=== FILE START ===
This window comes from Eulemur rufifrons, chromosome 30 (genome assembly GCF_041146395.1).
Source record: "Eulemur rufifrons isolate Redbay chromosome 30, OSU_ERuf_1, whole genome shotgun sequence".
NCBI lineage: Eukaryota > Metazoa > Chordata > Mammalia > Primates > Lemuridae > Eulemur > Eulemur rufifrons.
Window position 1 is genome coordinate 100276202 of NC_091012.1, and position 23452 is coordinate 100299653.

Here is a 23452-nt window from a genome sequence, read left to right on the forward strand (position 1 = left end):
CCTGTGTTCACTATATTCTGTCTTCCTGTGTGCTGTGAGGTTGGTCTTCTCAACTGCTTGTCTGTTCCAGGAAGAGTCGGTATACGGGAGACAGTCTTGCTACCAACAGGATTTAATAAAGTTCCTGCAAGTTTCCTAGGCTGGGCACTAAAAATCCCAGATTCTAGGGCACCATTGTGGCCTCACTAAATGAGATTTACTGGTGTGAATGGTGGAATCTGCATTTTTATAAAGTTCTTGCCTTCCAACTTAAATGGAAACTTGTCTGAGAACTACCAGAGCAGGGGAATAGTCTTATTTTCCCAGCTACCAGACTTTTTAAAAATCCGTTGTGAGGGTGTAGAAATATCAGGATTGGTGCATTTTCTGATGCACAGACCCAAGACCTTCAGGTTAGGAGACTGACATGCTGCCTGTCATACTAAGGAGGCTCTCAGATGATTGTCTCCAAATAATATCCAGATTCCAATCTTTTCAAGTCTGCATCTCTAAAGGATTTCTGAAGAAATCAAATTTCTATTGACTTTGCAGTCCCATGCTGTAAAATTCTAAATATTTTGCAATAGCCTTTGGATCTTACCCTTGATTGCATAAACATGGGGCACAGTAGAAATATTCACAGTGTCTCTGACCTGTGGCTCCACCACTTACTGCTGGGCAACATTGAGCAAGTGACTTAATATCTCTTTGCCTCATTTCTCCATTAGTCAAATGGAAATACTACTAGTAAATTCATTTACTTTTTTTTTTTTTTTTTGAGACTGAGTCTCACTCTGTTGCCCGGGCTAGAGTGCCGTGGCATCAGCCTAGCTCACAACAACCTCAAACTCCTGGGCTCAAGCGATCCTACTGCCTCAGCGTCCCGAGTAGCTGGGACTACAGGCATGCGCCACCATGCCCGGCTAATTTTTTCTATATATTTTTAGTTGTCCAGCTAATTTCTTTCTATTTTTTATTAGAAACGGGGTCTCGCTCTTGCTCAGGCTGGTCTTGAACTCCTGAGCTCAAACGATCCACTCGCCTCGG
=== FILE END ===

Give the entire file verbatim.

This window comes from Eulemur rufifrons, chromosome 30 (genome assembly GCF_041146395.1).
Source record: "Eulemur rufifrons isolate Redbay chromosome 30, OSU_ERuf_1, whole genome shotgun sequence".
NCBI lineage: Eukaryota > Metazoa > Chordata > Mammalia > Primates > Lemuridae > Eulemur > Eulemur rufifrons.
Window position 1 is genome coordinate 100276202 of NC_091012.1, and position 23452 is coordinate 100299653.

Here is a 23452-nt window from a genome sequence, read left to right on the forward strand (position 1 = left end):
CCTGTGTTCACTATATTCTGTCTTCCTGTGTGCTGTGAGGTTGGTCTTCTCAACTGCTTGTCTGTTCCAGGAAGAGTCGGTATACGGGAGACAGTCTTGCTACCAACAGGATTTAATAAAGTTCCTGCAAGTTTCCTAGGCTGGGCACTAAAAATCCCAGATTCTAGGGCACCATTGTGGCCTCACTAAATGAGATTTACTGGTGTGAATGGTGGAATCTGCATTTTTATAAAGTTCTTGCCTTCCAACTTAAATGGAAACTTGTCTGAGAACTACCAGAGCAGGGGAATAGTCTTATTTTCCCAGCTACCAGACTTTTTAAAAATCCGTTGTGAGGGTGTAGAAATATCAGGATTGGTGCATTTTCTGATGCACAGACCCAAGACCTTCAGGTTAGGAGACTGACATGCTGCCTGTCATACTAAGGAGGCTCTCAGATGATTGTCTCCAAATAATATCCAGATTCCAATCTTTTCAAGTCTGCATCTCTAAAGGATTTCTGAAGAAATCAAATTTCTATTGACTTTGCAGTCCCATGCTGTAAAATTCTAAATATTTTGCAATAGCCTTTGGATCTTACCCTTGATTGCATAAACATGGGGCACAGTAGAAATATTCACAGTGTCTCTGACCTGTGGCTCCACCACTTACTGCTGGGCAACATTGAGCAAGTGACTTAATATCTCTTTGCCTCATTTCTCCATTAGTCAAATGGAAATACTACTAGTAAATTCATTTACTTTTTTTTTTTTTTTTTGAGACTGAGTCTCACTCTGTTGCCCGGGCTAGAGTGCCGTGGCATCAGCCTAGCTCACAACAACCTCAAACTCCTGGGCTCAAGCGATCCTACTGCCTCAGCGTCCCGAGTAGCTGGGACTACAGGCATGCGCCACCATGCCCGGCTAATTTTTTCTATATATTTTTAGTTGTCCAGCTAATTTCTTTCTATTTTTTATTAGAAACGGGGTCTCGCTCTTGCTCAGGCTGGTCTTGAACTCCTGAGCTCAAACGATCCACTCGCCTCGG